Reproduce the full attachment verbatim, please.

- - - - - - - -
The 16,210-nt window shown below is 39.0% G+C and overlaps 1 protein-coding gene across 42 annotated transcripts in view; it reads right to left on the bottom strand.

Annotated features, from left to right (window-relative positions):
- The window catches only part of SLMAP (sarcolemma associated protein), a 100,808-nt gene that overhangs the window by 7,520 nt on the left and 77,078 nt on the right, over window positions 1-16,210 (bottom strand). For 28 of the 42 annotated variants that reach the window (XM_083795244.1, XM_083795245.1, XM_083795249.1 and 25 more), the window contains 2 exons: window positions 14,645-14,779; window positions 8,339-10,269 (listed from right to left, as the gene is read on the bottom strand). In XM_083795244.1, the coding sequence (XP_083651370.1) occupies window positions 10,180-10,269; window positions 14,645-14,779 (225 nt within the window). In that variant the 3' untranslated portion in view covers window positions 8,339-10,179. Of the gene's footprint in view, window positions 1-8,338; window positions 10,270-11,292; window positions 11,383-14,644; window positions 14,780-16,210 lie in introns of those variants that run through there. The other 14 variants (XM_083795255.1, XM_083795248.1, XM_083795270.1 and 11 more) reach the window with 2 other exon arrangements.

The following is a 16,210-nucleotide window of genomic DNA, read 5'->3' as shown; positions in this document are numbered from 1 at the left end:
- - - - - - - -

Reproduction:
The 16,210-nt window shown below is 39.0% G+C and overlaps 1 protein-coding gene across 42 annotated transcripts in view; it reads right to left on the bottom strand.

Annotated features, from left to right (window-relative positions):
- The window catches only part of SLMAP (sarcolemma associated protein), a 100,808-nt gene that overhangs the window by 7,520 nt on the left and 77,078 nt on the right, over window positions 1-16,210 (bottom strand). For 28 of the 42 annotated variants that reach the window (XM_083795244.1, XM_083795245.1, XM_083795249.1 and 25 more), the window contains 2 exons: window positions 14,645-14,779; window positions 8,339-10,269 (listed from right to left, as the gene is read on the bottom strand). In XM_083795244.1, the coding sequence (XP_083651370.1) occupies window positions 10,180-10,269; window positions 14,645-14,779 (225 nt within the window). In that variant the 3' untranslated portion in view covers window positions 8,339-10,179. Of the gene's footprint in view, window positions 1-8,338; window positions 10,270-11,292; window positions 11,383-14,644; window positions 14,780-16,210 lie in introns of those variants that run through there. The other 14 variants (XM_083795255.1, XM_083795248.1, XM_083795270.1 and 11 more) reach the window with 2 other exon arrangements.

The following is a 16,210-nucleotide window of genomic DNA, read 5'->3' as shown; positions in this document are numbered from 1 at the left end: